I'd vote on the two-lens combo, something wide (17 to X-ish) and something tele (70 to X-ish). I would definitely skip the crazy-range zoom (17 to 200-ish) unless you're more concerned with continuous range than image quality.
But it really depends on what you want to do.
I shoot professionally for editorial publication (and video for online)-- but primarily not skiing. I use a 35mm f/1.4 lens for 80% of my work, followed by a 17mm f/3.5 and a 135mm f/2. Got a couple random lenses that I don't use very often (manual: 24mm f/2.8 and 55mm f/1.2).
The best generic advice I can give is: MOVE CLOSER. A wide lens, and close to the subject, provides a lot of feeling. Tele and distance tend to create flatter, more distanced (big surprise) images. But it all depends on what you're after.
Definitely go ahead and get the kit lens that comes with Canon bodies-- an 18-55 IS. It's not the best, but it's actually a useful range, it's image stabilized, and for skiing you'll have plenty of light to stop it down. And its cheap, small, and light. You won't feel bad when you break it.
You might consider using that for a few weeks to figure out how you like to shoot (which end, what kind of images), before investing in more glass. Another wise choice is the 50mm f/1.8, which is foolishly sharp, cheap ($65 used, $100 new), and light. Also not real hardy, but whatever. That will give you a taste of what shooting a prime is like.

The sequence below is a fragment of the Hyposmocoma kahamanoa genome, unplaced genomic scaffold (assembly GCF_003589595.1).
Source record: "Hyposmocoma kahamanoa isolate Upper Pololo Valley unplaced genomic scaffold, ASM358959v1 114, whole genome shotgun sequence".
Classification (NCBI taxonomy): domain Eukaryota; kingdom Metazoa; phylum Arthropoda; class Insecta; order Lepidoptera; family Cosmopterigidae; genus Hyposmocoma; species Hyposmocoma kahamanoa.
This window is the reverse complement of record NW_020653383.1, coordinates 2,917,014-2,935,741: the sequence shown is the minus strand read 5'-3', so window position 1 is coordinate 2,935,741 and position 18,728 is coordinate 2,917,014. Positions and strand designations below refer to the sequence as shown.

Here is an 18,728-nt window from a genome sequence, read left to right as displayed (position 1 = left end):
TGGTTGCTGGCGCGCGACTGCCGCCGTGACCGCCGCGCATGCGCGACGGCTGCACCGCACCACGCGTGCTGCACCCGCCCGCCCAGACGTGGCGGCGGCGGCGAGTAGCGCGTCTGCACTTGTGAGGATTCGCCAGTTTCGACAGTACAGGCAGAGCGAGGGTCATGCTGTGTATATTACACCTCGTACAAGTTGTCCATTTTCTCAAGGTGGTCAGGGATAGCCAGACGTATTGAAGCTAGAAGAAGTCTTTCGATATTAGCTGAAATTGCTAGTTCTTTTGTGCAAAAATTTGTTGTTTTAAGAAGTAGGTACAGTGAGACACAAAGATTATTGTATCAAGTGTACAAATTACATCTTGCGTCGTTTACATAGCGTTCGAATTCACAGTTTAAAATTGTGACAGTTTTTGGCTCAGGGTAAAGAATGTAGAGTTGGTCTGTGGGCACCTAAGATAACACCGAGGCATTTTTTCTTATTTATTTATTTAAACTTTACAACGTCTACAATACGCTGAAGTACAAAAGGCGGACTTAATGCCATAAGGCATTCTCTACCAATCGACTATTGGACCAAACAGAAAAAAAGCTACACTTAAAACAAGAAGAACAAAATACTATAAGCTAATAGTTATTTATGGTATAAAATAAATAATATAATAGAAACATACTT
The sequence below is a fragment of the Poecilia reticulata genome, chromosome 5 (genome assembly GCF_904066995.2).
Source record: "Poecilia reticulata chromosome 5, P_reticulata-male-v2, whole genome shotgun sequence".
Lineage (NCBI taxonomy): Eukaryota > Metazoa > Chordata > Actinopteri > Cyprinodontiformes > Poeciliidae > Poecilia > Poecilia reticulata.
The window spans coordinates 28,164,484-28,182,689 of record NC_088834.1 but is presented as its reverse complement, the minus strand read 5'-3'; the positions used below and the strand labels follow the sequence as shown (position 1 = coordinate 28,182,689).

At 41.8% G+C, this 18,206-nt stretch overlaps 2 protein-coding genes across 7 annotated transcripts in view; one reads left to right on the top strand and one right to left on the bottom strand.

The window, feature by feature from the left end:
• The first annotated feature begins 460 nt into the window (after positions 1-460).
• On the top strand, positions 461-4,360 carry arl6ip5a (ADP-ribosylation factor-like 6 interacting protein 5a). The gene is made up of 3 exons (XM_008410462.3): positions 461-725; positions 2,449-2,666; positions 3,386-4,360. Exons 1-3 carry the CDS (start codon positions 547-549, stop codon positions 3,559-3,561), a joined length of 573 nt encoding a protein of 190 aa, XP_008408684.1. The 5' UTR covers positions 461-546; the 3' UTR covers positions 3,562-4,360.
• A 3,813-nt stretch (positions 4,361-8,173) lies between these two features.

The tele lenses in the 70 to 200 range (and the Canon F/4 non-IS is a real winner for price/performance) are relatively big and heavy. I wouldn't want to ski with one in my bag unless I had a real reason to do so (like longish video sequences, or certain jumping/close-in detail sequences in stills or video).
Also, keep in mind that the "effective" focal length of any of those lenses on a non-full 35mm body (anything below a 5D) is actually 1.6 x longer than the lens is listed at. So, that 20mm lens is more like a 32mm lens on film (or full frame digital), and that 200mm lens is more like a 320mm lens. (If you really want to be accurate-- unless we're talking about enlargement and printing-- you're not actually making the lenses longer... you're cropping the center part of the image).
As for a protective filter... nah. Lens glass is very hard/hardy, and protective filters (even really nice ones, which cost around $100) reduce image quality and introduce image artifacts like glare, ghosting, and lower contrast. You might want a circular-pol, but you can wait to add that to your kit down the line.